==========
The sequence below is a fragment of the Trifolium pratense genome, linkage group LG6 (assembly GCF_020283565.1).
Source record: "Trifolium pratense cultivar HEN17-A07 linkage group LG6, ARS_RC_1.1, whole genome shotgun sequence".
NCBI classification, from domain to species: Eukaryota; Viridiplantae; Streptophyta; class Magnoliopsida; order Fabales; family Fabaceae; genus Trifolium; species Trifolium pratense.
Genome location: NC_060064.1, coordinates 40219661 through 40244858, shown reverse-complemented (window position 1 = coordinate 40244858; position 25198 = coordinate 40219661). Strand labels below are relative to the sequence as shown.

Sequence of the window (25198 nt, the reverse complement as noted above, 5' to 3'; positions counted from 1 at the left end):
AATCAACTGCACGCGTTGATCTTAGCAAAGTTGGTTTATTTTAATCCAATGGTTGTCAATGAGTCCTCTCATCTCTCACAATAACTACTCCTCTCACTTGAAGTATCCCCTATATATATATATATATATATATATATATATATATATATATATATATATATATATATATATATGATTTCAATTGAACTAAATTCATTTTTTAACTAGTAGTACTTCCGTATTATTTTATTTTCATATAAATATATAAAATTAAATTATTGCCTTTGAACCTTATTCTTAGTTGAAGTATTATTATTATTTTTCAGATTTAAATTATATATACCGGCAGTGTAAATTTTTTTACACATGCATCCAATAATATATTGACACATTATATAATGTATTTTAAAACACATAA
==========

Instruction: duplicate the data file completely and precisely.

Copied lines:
The sequence below is a fragment of the Trifolium pratense genome, linkage group LG6 (assembly GCF_020283565.1).
Source record: "Trifolium pratense cultivar HEN17-A07 linkage group LG6, ARS_RC_1.1, whole genome shotgun sequence".
NCBI classification, from domain to species: Eukaryota; Viridiplantae; Streptophyta; class Magnoliopsida; order Fabales; family Fabaceae; genus Trifolium; species Trifolium pratense.
Genome location: NC_060064.1, coordinates 40219661 through 40244858, shown reverse-complemented (window position 1 = coordinate 40244858; position 25198 = coordinate 40219661). Strand labels below are relative to the sequence as shown.

Sequence of the window (25198 nt, the reverse complement as noted above, 5' to 3'; positions counted from 1 at the left end):
AATCAACTGCACGCGTTGATCTTAGCAAAGTTGGTTTATTTTAATCCAATGGTTGTCAATGAGTCCTCTCATCTCTCACAATAACTACTCCTCTCACTTGAAGTATCCCCTATATATATATATATATATATATATATATATATATATATATATATATATATATATATATATATGATTTCAATTGAACTAAATTCATTTTTTAACTAGTAGTACTTCCGTATTATTTTATTTTCATATAAATATATAAAATTAAATTATTGCCTTTGAACCTTATTCTTAGTTGAAGTATTATTATTATTTTTCAGATTTAAATTATATATACCGGCAGTGTAAATTTTTTTACACATGCATCCAATAATATATTGACACATTATATAATGTATTTTAAAACACATAA